Normal Versus Abnormal Cycles

>> Wednesday, September 11, 2013

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I am always baffled when I talk to my patients and realize how many do not understand their monthly cycles. How expectant we are as young women, knowing that any day 'the change' can come when the monthly cycles begin. Most of us begin them around age 12-14, and simply expect that they will come faithfully month after month until menopause. If they stop coming regularly, we become alarmed because that can be a sign of change in our overall health. However, most of us are not educated on what it means if our cycles become irregular.

Most woman will, on average, get her period for three to seven days once a month (really every 28 - 30 days). After menstruating for several years, women tend to settle into a cycle. Some women can even predict down to the day or hour when their periods will come. If you've been menstruating for a while, your body will get into a rhythm, which is why an irregular period is usually defined as any type of bleeding that's abnormal for you when compared to your last few menstrual cycles. It can include changes in the timing of your period or PMS, amount of bleeding, or different symptoms such as cramping, bloating, tender breasts or headaches.

The amount of blood per cycle varies from woman to woman, and can be much heavier in teens and those in peri menopause (the 5-10 years prior to menopause) due to erratic hormone fluctuations. A heavy period can cause the loss of up to 12 teaspoons of blood each month, while others may experience a period as light as four teaspoons. It may seem like a whole lot more than that, especially when we have a very heavy period with clots.

It is rare for periods to cause anemia, even with heavy monthly periods. Anemia from vaginal bleeding usually occurs when bleeding patterns change, causing prolonged cycles that last 20-30 days, with heavy bleeding and passage of clots. These can stop for a few days, and then the bleeding returns. The most common cause for this is hormone imbalance, organ dysfunction or anatomical abnormalities like uterine fibroids, polyps, infections, and ovarian cysts.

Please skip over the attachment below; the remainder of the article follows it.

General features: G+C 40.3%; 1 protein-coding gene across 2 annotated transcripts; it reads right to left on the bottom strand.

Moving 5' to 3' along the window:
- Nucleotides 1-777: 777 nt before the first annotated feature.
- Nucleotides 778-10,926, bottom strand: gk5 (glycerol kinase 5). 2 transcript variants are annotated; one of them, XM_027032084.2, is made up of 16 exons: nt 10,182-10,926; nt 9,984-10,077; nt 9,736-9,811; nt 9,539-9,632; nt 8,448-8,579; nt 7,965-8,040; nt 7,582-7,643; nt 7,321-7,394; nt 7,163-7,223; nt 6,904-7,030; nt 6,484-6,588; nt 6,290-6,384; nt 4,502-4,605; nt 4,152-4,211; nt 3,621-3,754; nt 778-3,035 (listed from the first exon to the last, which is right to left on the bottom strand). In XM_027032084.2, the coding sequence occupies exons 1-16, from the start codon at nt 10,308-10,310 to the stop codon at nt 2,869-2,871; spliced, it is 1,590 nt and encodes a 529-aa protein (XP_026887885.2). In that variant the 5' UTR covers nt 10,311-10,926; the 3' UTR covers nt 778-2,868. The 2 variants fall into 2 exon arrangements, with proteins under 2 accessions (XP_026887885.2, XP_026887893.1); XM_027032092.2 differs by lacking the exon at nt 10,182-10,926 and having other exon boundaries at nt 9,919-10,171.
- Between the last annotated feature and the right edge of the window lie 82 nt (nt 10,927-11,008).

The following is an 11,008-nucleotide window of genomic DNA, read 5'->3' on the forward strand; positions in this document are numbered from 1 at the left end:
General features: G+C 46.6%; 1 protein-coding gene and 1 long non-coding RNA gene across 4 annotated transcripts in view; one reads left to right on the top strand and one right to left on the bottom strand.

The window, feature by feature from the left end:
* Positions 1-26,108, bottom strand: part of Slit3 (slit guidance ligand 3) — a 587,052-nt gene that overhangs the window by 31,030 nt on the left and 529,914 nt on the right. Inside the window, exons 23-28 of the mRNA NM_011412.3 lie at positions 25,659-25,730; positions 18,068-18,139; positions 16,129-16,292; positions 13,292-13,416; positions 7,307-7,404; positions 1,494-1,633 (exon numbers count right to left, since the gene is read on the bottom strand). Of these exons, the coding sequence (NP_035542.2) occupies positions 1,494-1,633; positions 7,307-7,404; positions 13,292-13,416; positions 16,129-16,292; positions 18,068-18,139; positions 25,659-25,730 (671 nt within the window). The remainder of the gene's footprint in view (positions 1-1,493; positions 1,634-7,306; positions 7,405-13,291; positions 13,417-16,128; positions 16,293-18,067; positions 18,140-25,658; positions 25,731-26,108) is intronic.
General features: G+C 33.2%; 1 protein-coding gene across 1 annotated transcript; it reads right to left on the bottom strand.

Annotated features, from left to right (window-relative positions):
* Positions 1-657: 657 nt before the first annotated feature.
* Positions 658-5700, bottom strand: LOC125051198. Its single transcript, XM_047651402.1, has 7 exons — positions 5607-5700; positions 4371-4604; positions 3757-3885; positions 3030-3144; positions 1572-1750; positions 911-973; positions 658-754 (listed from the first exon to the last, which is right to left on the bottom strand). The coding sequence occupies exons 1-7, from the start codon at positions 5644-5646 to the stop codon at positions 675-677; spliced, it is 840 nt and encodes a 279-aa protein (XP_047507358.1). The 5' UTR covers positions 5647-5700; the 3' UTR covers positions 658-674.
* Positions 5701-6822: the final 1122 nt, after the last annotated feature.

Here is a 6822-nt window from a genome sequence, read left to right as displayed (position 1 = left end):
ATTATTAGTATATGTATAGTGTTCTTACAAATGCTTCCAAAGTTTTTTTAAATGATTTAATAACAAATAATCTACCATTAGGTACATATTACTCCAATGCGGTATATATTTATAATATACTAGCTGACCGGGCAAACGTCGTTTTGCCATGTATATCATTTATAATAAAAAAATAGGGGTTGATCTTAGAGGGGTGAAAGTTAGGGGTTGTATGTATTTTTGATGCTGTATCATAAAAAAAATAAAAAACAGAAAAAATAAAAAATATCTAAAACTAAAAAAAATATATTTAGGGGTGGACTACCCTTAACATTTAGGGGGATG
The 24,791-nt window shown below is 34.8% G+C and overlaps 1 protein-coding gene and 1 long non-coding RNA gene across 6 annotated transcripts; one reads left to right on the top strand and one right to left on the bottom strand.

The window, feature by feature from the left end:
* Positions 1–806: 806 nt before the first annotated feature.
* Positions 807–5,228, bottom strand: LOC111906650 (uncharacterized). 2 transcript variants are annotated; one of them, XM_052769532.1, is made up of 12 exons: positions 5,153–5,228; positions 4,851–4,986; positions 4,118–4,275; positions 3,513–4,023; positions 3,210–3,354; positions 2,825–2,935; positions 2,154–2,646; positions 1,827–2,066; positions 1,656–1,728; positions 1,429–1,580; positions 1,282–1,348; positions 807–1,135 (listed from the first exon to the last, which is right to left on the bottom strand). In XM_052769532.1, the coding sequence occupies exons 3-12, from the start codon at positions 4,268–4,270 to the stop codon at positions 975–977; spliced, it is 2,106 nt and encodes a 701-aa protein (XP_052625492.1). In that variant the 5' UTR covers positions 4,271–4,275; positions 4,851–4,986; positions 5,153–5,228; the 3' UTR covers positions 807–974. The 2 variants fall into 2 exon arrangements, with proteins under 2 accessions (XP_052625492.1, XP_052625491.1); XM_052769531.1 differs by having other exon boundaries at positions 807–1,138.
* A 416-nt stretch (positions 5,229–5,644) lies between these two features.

Every woman will experience an irregular period from time to time, and though, in most cases, they aren't dangerous, it's important to figure out what's causing the irregularity. Some of the more common reasons for abnormal menses are pregnancy, hormone imbalance from peri menopause, menopause, teen years, Polycystic Ovarian Syndrome (PCO), stress, and various medications. Another common reason for a late or missing period is the food you eat (and how it affects weight). Anorexia, extreme weight loss and low body fat can cause amenorrhea (loss of regular cycles). Women need a certain amount of body fat to have normal, regular cycles or to carry and grow a healthy baby. Likewise, extreme weight gain can cause hormone imbalance because excessive fat produces more estrogen. This can thicken the endometrial lining, causing heavy or irregular periods. Thyroid balance is extremely important for metabolism, weight control and regulation of periods.

If you were recently sick and had to take prescription or over-the-counter medication, your period may show up a day or two early or late and continue for several days, with bleeding/spotting. Some medications can interfere with the way your body metabolizes estrogen and progesterone which regulate menstrual cycles. Excessive drinking can also cause damage to the liver and may interfere with its ability to metabolize and regulate these hormones. This can be transient when drinking is only occasional, or can be permanent if alcoholism is involved.

Depending on the cause of your irregular period, there may or may not be much you can do about it. See your doctor about the symptoms you've been having and how irregular your periods have been. He or she can help you take the proper course of action. If you do not have access to this type of health care, then learn as much as you can about your body and how it functions so you can request a referral to a specialist so you can get the appropriate blood tests and ultrasounds.

Note, when periods become irregular and bleeding increases, it can create a pH imbalance in the vagina. This can cause a constant, frustrating battle with vaginal odor and discharge. That's why so many women are finding help with WaterWorks. WaterWorks is FDA-cleared for vaginal odor and discharge. It is all natural - using no chemicals, just plain water. It can be used every day for feminine hygiene to feel fresh and clean.

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